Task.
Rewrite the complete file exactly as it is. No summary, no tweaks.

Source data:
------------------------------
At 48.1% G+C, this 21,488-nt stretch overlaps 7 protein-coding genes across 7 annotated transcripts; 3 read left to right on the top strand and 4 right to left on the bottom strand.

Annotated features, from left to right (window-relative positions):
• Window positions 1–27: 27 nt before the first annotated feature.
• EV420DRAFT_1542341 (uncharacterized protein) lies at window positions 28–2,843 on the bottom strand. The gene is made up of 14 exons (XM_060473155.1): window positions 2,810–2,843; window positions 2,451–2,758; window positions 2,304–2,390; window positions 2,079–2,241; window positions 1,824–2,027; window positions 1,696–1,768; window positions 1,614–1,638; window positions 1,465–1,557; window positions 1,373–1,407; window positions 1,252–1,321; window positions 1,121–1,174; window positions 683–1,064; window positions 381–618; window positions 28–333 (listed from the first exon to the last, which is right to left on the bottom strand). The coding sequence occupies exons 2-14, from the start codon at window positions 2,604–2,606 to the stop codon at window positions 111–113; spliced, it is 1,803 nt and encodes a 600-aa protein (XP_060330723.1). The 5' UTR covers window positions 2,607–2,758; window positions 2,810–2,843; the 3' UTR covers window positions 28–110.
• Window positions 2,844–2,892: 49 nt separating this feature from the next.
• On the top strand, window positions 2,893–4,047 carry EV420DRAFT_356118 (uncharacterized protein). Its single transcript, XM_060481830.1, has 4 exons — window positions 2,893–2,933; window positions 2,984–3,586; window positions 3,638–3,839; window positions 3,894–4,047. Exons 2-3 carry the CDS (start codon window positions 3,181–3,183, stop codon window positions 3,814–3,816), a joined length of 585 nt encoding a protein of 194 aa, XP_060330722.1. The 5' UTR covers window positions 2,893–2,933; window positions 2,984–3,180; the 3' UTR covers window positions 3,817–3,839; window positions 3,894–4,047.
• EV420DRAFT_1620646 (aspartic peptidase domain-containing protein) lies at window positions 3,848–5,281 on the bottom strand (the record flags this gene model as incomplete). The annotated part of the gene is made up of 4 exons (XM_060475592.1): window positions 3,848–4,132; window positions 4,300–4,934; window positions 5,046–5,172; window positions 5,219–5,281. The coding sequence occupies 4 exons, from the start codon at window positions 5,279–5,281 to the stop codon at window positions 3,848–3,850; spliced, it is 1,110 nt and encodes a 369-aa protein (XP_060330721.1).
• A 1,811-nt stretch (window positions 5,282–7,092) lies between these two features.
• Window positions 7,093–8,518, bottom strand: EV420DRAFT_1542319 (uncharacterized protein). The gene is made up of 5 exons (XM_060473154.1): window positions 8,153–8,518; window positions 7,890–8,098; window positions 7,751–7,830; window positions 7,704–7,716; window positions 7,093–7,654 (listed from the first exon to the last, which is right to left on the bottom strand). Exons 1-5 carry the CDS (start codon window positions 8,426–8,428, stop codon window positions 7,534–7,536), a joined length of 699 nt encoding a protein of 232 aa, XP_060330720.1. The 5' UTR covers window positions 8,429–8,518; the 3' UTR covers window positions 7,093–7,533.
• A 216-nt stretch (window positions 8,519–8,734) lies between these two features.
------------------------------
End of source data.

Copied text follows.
At 48.1% G+C, this 21,488-nt stretch overlaps 7 protein-coding genes across 7 annotated transcripts; 3 read left to right on the top strand and 4 right to left on the bottom strand.

Annotated features, from left to right (window-relative positions):
• Window positions 1–27: 27 nt before the first annotated feature.
• EV420DRAFT_1542341 (uncharacterized protein) lies at window positions 28–2,843 on the bottom strand. The gene is made up of 14 exons (XM_060473155.1): window positions 2,810–2,843; window positions 2,451–2,758; window positions 2,304–2,390; window positions 2,079–2,241; window positions 1,824–2,027; window positions 1,696–1,768; window positions 1,614–1,638; window positions 1,465–1,557; window positions 1,373–1,407; window positions 1,252–1,321; window positions 1,121–1,174; window positions 683–1,064; window positions 381–618; window positions 28–333 (listed from the first exon to the last, which is right to left on the bottom strand). The coding sequence occupies exons 2-14, from the start codon at window positions 2,604–2,606 to the stop codon at window positions 111–113; spliced, it is 1,803 nt and encodes a 600-aa protein (XP_060330723.1). The 5' UTR covers window positions 2,607–2,758; window positions 2,810–2,843; the 3' UTR covers window positions 28–110.
• Window positions 2,844–2,892: 49 nt separating this feature from the next.
• On the top strand, window positions 2,893–4,047 carry EV420DRAFT_356118 (uncharacterized protein). Its single transcript, XM_060481830.1, has 4 exons — window positions 2,893–2,933; window positions 2,984–3,586; window positions 3,638–3,839; window positions 3,894–4,047. Exons 2-3 carry the CDS (start codon window positions 3,181–3,183, stop codon window positions 3,814–3,816), a joined length of 585 nt encoding a protein of 194 aa, XP_060330722.1. The 5' UTR covers window positions 2,893–2,933; window positions 2,984–3,180; the 3' UTR covers window positions 3,817–3,839; window positions 3,894–4,047.
• EV420DRAFT_1620646 (aspartic peptidase domain-containing protein) lies at window positions 3,848–5,281 on the bottom strand (the record flags this gene model as incomplete). The annotated part of the gene is made up of 4 exons (XM_060475592.1): window positions 3,848–4,132; window positions 4,300–4,934; window positions 5,046–5,172; window positions 5,219–5,281. The coding sequence occupies 4 exons, from the start codon at window positions 5,279–5,281 to the stop codon at window positions 3,848–3,850; spliced, it is 1,110 nt and encodes a 369-aa protein (XP_060330721.1).
• A 1,811-nt stretch (window positions 5,282–7,092) lies between these two features.
• Window positions 7,093–8,518, bottom strand: EV420DRAFT_1542319 (uncharacterized protein). The gene is made up of 5 exons (XM_060473154.1): window positions 8,153–8,518; window positions 7,890–8,098; window positions 7,751–7,830; window positions 7,704–7,716; window positions 7,093–7,654 (listed from the first exon to the last, which is right to left on the bottom strand). Exons 1-5 carry the CDS (start codon window positions 8,426–8,428, stop codon window positions 7,534–7,536), a joined length of 699 nt encoding a protein of 232 aa, XP_060330720.1. The 5' UTR covers window positions 8,429–8,518; the 3' UTR covers window positions 7,093–7,533.
• A 216-nt stretch (window positions 8,519–8,734) lies between these two features.